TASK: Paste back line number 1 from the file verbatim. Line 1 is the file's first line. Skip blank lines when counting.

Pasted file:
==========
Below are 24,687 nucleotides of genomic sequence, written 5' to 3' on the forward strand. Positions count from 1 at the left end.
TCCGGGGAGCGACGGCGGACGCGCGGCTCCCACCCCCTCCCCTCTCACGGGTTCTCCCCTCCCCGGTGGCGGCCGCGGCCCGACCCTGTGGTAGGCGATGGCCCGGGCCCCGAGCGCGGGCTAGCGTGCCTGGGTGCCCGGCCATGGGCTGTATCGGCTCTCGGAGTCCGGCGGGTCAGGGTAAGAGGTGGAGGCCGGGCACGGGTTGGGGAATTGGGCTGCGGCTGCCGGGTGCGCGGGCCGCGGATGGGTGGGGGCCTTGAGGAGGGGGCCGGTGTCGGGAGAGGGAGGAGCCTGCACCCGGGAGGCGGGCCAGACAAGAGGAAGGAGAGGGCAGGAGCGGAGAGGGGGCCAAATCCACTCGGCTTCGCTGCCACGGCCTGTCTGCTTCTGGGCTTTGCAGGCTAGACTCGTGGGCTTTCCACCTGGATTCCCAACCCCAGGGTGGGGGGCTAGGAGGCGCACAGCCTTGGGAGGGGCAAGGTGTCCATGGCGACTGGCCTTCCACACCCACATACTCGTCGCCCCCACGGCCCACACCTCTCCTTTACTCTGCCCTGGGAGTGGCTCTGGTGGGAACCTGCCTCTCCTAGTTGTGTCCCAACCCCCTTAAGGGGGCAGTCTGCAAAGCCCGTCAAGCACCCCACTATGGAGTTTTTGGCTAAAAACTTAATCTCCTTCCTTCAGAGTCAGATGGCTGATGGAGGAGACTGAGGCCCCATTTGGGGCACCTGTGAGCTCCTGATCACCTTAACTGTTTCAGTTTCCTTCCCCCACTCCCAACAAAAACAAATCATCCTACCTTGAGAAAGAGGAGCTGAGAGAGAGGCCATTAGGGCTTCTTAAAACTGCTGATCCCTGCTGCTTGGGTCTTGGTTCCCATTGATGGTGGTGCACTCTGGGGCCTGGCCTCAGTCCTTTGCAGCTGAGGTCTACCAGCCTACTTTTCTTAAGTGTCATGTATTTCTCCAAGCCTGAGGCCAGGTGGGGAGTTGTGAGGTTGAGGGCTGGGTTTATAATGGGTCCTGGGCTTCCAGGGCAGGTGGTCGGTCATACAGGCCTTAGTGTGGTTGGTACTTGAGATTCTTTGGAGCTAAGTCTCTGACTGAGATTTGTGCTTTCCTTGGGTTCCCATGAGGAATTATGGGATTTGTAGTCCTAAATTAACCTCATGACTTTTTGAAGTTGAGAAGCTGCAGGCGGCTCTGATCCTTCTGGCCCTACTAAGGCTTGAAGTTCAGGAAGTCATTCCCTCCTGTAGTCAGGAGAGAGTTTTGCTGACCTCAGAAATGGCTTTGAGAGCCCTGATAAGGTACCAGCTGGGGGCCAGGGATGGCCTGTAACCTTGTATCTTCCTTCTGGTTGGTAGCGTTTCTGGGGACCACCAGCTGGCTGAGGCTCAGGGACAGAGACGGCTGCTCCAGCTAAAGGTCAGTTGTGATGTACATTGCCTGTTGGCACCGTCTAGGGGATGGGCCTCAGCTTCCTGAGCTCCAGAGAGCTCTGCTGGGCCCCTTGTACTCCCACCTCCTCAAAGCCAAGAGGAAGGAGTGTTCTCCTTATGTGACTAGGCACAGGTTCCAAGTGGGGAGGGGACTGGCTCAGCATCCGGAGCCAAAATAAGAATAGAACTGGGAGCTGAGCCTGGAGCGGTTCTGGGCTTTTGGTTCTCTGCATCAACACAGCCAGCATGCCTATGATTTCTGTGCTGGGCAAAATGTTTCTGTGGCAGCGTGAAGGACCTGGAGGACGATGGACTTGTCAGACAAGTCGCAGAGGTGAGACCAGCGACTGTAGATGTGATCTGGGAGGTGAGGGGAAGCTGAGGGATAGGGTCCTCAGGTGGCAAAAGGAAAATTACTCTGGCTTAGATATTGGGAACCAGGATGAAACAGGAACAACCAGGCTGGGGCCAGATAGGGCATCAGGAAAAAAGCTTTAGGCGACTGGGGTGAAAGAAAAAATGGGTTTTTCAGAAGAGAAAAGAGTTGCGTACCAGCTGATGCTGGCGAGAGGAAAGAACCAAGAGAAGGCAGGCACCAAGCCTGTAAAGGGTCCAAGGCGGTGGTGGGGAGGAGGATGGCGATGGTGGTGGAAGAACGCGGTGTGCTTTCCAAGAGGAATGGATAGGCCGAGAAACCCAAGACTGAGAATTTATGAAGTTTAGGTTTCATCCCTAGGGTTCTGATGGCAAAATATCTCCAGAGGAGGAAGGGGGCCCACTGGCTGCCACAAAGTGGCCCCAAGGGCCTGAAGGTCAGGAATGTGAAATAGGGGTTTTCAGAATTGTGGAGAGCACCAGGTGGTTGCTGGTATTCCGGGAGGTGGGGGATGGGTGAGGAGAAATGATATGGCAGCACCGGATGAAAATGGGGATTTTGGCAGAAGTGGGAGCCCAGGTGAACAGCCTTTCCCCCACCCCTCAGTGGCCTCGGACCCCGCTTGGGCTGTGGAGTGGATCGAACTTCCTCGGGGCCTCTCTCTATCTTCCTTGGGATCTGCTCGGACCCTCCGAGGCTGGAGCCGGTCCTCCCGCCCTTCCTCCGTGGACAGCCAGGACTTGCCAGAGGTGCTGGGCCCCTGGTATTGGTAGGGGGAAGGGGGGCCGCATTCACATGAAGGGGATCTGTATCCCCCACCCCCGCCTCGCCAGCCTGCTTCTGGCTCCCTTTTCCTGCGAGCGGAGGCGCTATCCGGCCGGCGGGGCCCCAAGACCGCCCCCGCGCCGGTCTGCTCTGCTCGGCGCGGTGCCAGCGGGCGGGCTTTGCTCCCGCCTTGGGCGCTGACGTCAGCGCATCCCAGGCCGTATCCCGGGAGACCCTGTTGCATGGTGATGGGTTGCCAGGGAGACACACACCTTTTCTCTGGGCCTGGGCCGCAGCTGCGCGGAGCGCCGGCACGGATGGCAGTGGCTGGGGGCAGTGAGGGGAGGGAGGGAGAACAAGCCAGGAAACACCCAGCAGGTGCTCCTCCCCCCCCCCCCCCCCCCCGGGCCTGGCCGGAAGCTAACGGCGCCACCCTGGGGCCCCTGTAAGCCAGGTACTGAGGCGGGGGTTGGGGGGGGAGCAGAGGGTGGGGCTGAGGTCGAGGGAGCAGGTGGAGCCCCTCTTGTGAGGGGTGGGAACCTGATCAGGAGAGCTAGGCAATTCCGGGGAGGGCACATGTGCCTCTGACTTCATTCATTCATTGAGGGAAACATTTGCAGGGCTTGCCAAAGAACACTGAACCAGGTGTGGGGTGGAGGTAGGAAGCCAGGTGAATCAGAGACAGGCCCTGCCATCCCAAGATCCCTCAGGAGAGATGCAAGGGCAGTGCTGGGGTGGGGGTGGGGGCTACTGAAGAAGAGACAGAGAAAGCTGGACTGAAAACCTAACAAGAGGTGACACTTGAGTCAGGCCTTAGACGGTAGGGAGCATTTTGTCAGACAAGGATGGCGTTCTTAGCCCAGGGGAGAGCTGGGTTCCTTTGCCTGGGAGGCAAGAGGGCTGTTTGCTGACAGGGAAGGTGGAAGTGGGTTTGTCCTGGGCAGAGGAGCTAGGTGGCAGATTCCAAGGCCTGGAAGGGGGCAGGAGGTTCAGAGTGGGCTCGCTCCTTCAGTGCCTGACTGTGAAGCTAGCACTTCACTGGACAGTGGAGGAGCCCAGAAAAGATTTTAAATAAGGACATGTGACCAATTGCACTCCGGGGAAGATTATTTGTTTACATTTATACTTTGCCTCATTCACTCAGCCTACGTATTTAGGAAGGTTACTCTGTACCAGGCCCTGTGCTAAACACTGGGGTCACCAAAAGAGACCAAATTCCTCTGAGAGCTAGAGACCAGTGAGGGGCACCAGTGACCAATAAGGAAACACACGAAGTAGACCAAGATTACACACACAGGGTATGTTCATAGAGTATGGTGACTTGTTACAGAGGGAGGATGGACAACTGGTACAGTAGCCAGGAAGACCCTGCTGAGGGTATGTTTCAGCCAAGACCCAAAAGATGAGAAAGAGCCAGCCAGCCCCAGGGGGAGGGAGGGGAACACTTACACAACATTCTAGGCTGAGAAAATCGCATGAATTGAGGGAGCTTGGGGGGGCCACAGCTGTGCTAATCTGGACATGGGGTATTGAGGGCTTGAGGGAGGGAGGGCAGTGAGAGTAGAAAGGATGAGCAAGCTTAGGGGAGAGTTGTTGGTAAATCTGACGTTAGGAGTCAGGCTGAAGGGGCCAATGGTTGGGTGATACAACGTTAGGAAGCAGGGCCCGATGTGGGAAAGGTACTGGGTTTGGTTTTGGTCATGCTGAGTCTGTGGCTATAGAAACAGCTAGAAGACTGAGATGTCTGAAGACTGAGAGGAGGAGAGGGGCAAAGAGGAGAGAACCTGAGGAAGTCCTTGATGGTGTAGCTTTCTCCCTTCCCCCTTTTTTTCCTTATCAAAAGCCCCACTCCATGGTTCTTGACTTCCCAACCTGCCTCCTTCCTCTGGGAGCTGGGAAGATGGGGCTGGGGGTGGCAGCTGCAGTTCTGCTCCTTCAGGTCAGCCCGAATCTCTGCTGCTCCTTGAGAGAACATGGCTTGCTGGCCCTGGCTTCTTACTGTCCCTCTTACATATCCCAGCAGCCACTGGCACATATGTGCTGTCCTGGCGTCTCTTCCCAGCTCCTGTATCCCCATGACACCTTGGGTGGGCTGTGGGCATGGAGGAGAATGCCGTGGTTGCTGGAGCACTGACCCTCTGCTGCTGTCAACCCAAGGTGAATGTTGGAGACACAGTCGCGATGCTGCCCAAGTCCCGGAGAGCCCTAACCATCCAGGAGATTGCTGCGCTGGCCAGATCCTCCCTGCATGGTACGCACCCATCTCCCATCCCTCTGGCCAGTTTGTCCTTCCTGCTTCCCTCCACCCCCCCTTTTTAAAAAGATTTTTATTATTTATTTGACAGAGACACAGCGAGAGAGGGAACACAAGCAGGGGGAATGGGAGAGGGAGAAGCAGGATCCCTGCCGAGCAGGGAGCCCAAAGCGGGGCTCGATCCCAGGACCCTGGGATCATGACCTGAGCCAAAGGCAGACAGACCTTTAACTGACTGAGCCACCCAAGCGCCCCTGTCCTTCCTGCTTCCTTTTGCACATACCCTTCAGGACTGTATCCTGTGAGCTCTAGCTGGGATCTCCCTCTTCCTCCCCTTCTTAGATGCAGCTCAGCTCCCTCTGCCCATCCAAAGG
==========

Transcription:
Below are 24,687 nucleotides of genomic sequence, written 5' to 3' on the forward strand. Positions count from 1 at the left end.